Again, there has been criticism for certain features missing from the Live modes, but bearing in mind it is trying to forge fairly new paths with extremely large shoes, the occasional tumble does seem quite forgivable. There are some disappointing omissions ? the lack of online co-op is a real shame; and for some strange reason there isn?t even an online scoreboard for the campaign mode. However, in terms of performance, Halo 2?s multiplayer modes perform solidly. Navigating the game lobby and seemingly endless menu options seems a little more complicated than necessary, but after a while these numerous options become more understandable and their inclusions more welcome. If you?ve been waiting for a reason to get on Live, this is the most convincing argument yet.
Once again, however, we have to point out that this is just an FPS. PC gamers won?t see it as anything particularly new or revolutionary, and the inclusion of online multiplayer modes won?t make people who didn?t like FPS game now suddenly like them. It really feels as if Halo 2?s creation is just a reward for those people who bought an Xbox on the strength of the original, in the hope of hanging on to their loyalties until XBox 2 comes along. But in our opinion, this game is what Halo 1 should have been. If this had launched the Xbox, with online play incorporated as standard, rather than dressed up as an extra, the fortunes of the console may have been very different.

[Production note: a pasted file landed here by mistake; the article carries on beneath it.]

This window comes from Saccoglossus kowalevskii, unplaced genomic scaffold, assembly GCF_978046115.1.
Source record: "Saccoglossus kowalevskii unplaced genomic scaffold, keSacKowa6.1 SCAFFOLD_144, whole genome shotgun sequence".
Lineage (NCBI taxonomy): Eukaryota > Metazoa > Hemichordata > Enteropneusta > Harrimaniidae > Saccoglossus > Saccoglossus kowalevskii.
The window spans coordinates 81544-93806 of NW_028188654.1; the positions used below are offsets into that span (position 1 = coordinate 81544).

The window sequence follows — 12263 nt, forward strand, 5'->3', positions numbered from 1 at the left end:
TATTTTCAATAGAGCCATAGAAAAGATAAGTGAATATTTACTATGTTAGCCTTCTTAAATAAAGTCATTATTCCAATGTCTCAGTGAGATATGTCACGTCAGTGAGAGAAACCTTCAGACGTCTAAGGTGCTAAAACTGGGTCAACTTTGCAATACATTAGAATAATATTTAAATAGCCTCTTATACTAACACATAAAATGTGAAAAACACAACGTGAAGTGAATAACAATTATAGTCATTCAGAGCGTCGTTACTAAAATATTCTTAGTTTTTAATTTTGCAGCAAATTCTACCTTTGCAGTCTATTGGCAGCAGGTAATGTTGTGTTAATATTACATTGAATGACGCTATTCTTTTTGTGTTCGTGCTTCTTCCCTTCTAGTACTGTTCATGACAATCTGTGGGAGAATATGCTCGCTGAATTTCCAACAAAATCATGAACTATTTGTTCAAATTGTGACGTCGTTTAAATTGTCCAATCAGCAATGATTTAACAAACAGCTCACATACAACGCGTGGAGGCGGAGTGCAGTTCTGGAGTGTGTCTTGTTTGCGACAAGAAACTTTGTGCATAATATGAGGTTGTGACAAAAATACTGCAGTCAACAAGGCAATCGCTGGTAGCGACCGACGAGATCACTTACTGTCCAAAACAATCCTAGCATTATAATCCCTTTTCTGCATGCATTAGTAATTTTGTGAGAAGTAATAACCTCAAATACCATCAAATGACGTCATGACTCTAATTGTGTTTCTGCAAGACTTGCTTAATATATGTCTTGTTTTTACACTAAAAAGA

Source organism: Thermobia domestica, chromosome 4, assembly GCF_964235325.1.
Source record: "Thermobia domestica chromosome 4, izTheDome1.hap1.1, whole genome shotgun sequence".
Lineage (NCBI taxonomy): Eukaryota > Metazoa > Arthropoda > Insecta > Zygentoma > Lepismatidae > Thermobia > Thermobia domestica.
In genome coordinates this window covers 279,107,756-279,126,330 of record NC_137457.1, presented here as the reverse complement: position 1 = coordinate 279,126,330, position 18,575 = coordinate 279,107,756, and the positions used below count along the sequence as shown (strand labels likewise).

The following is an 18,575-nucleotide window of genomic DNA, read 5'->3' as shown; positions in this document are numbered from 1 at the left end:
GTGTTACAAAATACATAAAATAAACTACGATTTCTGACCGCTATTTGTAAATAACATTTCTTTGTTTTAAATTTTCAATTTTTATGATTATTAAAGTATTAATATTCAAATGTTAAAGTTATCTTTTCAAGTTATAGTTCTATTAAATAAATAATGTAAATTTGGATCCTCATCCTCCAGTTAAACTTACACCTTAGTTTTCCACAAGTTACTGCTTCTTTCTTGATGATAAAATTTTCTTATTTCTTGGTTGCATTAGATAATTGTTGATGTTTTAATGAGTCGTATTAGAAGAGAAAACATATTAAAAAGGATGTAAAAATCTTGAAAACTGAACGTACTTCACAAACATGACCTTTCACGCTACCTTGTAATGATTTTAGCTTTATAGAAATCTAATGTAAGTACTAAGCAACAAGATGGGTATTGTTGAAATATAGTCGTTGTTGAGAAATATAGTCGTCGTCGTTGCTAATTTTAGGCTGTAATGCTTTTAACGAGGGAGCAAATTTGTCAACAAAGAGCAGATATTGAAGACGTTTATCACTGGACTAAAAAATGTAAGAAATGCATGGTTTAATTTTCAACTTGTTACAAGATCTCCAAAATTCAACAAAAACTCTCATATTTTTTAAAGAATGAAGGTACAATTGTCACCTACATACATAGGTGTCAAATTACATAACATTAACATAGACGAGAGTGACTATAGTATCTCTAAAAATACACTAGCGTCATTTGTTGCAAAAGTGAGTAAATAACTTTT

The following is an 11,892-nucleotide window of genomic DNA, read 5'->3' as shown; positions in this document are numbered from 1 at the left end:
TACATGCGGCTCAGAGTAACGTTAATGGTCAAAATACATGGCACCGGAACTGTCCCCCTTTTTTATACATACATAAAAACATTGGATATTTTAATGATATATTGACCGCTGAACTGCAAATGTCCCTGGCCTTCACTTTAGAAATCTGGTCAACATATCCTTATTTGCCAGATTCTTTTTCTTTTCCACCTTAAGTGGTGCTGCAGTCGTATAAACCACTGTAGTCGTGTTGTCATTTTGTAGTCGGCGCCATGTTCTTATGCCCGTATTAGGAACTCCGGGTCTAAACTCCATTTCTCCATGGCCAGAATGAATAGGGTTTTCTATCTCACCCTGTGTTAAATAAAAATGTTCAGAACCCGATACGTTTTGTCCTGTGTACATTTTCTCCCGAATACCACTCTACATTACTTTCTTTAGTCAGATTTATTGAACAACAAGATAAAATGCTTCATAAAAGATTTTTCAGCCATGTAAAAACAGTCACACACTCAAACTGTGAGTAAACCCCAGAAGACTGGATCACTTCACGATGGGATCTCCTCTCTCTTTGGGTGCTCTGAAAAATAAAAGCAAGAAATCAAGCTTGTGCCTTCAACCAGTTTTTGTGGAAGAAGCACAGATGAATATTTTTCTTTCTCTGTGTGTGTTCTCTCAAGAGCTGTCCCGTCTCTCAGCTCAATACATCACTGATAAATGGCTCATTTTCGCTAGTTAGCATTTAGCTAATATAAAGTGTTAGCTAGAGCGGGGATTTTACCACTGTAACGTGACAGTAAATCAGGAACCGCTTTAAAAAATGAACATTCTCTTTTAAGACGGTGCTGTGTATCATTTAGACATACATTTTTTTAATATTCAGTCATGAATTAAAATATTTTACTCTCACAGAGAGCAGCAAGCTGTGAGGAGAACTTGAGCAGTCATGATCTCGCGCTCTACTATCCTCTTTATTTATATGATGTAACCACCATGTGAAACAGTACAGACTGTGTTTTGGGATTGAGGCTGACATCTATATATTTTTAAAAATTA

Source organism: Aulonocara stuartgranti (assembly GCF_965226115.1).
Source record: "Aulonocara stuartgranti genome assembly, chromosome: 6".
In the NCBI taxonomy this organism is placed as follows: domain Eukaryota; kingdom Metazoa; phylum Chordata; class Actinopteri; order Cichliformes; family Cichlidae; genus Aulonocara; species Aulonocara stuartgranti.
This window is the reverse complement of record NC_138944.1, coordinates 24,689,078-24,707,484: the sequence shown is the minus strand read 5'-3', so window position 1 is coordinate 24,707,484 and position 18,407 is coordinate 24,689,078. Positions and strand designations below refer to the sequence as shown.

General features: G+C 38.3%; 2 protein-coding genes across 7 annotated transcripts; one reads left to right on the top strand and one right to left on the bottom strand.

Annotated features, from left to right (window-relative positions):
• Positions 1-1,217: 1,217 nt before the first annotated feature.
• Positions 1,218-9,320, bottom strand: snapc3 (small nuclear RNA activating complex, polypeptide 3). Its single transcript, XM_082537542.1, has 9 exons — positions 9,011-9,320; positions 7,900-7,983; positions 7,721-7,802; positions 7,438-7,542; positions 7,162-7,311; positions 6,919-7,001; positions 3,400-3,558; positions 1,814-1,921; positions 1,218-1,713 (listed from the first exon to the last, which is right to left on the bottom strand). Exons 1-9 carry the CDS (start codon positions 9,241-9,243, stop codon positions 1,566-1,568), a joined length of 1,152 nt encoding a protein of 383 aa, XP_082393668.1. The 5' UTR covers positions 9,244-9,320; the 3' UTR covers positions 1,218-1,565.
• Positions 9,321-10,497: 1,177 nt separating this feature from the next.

The overall feeling we get from Halo 2 is, however, one of general apathy. It does look brilliant, it is the finest console FPS ever made, but, to be honest, so what? There?s simply nothing inherently impressive about such straight-forward gameplay mechanics anymore. In fact, some may find this quite tedious. If a game requires you to chug all the way through a series of environments, however crisply-recreated, over and over again doing the same sort of stuff, you?ll get bored. We?ve come to expect nominal hints from other genres: when you?ve had enough of firing rockets, you want to go to an alien bar and play alien pool. When you?ve had enough of storming up and down dimly lit corridors, you want a spot of mischevious sneakery, stealthing up behind an extra-terrestrial foe before delivering a mighty flick to their scaley-skinned ear lobes. The genre needs to evolve.